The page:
<ctrl:GraphPaperUserControl
      xmlns:ctrl="using:GraphPaperControl.UserControls"
      x:Name="graphPaper" />
    <InkCanvas
      x:Name="inkCanvas"
      ManipulationDelta="OnInkCanvasManipulationDelta"
      ManipulationMode="Scale"
      Tapped="OnInkCanvasTapped" />
    <InkToolbar
      HorizontalAlignment="Right"
      VerticalAlignment="Top"
      TargetInkCanvas="{Binding ElementName=inkCanvas}" />
    <TextBlock
      x:Name="txtMode"
      FontSize="18"
      HorizontalAlignment="Left"
      VerticalAlignment="Bottom"
      Margin="48" />
  </Grid>

Note that the ManipulationDelta event is being handled here and that the ManipulationMode is set to Scale , meaning that the user can perform a “pinch to scale” gesture on the InkCanvas.

The accompanying code-behind below includes the event handler that changes the GridSize on the underlying GraphPaperUserControl in response to this gesture. It also includes a handler for the tapped event that checks for a touch event before toggling between one of three drawing modes – Freeform drawing, Snap to X and Snap to Y.

namespace InkArticleApp
{
  using System;
  using Windows.Devices.Input;
  using Windows.UI.Xaml.Controls;
  using Windows.UI.Xaml.Input;

  public sealed partial class MainPage : Page
  {
    enum Mode
    {
      Freeform = 0,
      SnapX = 1,
      SnapY = 2
    }
    public MainPage()
    {
      this.InitializeComponent();
      this.graphPaper.GridSize = BASE_GRID_SIZE;
      this.currentScaleFactor = 1.0m;
      this.currentMode = Mode.Freeform;
      this.UpdateModeText();
    }
    void UpdateModeText() => this.txtMode.Text = this.currentMode.ToString();

    void OnInkCanvasManipulationDelta(object sender, ManipulationDeltaRoutedEventArgs e)
    {
      var newScaleFactor = (decimal)e.Delta.Scale * this.currentScaleFactor;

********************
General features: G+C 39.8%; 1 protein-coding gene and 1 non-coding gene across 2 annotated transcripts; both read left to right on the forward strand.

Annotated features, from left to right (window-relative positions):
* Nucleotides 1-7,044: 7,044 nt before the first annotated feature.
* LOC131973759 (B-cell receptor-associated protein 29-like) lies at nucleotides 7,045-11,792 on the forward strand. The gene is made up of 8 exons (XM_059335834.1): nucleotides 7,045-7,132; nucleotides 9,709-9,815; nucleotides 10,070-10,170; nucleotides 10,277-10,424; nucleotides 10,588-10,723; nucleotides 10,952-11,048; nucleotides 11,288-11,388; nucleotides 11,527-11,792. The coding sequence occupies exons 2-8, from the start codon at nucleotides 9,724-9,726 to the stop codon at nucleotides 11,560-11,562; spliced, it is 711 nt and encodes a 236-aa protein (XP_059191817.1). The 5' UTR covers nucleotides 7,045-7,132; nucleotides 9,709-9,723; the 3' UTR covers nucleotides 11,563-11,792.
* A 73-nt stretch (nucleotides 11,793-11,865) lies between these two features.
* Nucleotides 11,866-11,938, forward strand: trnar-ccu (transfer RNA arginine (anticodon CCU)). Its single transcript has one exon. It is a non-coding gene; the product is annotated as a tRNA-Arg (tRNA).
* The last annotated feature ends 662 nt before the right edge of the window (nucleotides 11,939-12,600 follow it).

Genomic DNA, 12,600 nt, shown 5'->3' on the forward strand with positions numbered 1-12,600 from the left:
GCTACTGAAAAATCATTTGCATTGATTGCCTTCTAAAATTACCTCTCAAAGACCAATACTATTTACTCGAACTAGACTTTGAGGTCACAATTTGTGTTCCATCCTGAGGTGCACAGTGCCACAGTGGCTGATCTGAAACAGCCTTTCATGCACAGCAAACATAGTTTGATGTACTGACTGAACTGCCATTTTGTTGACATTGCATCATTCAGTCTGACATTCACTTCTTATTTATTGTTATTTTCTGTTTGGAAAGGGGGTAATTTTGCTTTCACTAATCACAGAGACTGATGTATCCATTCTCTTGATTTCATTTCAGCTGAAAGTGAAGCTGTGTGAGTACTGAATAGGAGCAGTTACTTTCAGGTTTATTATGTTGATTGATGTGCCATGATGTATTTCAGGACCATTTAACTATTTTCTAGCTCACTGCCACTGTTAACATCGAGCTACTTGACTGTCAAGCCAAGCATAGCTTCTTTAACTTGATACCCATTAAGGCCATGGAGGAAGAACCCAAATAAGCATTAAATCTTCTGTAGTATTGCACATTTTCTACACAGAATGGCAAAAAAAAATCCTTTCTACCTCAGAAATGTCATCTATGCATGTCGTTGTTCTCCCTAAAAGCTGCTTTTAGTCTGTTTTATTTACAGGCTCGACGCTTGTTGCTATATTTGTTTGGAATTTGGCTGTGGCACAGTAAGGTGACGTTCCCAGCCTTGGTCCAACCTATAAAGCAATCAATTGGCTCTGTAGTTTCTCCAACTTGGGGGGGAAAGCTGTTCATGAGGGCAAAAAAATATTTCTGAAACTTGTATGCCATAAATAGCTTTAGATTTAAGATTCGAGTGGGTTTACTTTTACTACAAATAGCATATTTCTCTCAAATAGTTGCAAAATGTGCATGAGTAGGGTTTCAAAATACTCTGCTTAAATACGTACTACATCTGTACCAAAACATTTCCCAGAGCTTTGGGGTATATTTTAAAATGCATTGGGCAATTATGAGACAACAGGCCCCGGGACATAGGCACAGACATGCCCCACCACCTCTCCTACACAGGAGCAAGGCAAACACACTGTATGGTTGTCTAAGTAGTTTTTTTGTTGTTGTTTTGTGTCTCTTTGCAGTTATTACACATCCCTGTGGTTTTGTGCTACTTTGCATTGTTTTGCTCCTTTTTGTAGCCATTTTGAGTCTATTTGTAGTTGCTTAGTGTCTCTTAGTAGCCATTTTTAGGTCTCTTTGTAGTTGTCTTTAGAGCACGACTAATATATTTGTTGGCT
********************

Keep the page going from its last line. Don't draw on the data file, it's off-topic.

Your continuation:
if ((newScaleFactor <= MAX_SCALE_FACTOR) && (newScaleFactor >= MIN_SCALE_FACTOR))
      {
        this.currentScaleFactor = newScaleFactor;

        var newGridSize = (int)(this.currentScaleFactor * BASE_GRID_SIZE);

        if (newGridSize != this.graphPaper.GridSize)
        {
          this.graphPaper.GridSize = newGridSize;
        }
      }
    }
    void OnInkCanvasTapped(object sender, TappedRoutedEventArgs e)
    {
      if (e.PointerDeviceType == PointerDeviceType.Touch)
      {
        // Apologies for doing such a horrible thing to an enum.
        this.currentMode = 
          (Mode)((((int)this.currentMode) + 1) % ((int)Mode.SnapY + 1));

        this.UpdateModeText();
      }
    }
    Mode currentMode;
    decimal currentScaleFactor;
    static readonly decimal MAX_SCALE_FACTOR = 8.0m;
    static readonly decimal MIN_SCALE_FACTOR = 0.5m;
    static readonly int BASE_GRID_SIZE = 20;
  }
}

This UI presents graph paper “underneath” the InkCanvas, and the grid drawn on the graph paper can be resized by a pinch gesture and the drawing mode can be toggled by tapping. The screenshot below shows this in use. It’s key to note that handling these touch events does not alter the inking experience.

Snapping Ink to Grid Lines

The remaining piece of work in this small example is to snap “wet” ink to the grid lines as it is being drawn onto the InkCanvas in accordance with the drawing mode that the user has set by tapping on the canvas.

This involves handling new events in the Anniversary Update APIs presented by the class CoreWetStrokeUpdateSource from the namespace Windows.UI.Input.Inking.Core.

The CoreWetStrokeUpdateSource class provides a static factory method for construction; it takes the InkPresenter as its argument and then the returned object fires the set of “wet” ink events representing stroke start, continuing, stop, canceled and completed.

I added a Loaded handler to my page and handled only two of those events in my example.

/// <summary>
    /// event handler for MainPage.Loaded
    /// </summary>
    void OnLoaded(object sender, Windows.UI.Xaml.RoutedEventArgs e)
    {
      // Added a member variable of type CoreWetStrokeUpdateSource called 'wetUpdateSource'
      this.wetUpdateSource = CoreWetStrokeUpdateSource.Create(this.inkCanvas.InkPresenter);
      this.wetUpdateSource.WetStrokeStarting += OnStrokeStarting;
      this.wetUpdateSource.WetStrokeContinuing += OnStrokeContinuing;
    }

These events are fired on the dedicated background input processing thread and, naturally, the intention would be to run as little code as possible to keep the inking experience smooth and fluid.

In my scenario, I handle the WetStrokeStarting event by looking at the first ink point produced and then (depending on the current drawing mode) storing the X or Y coordinate that any ink should be snapped to until the next ink stroke begins.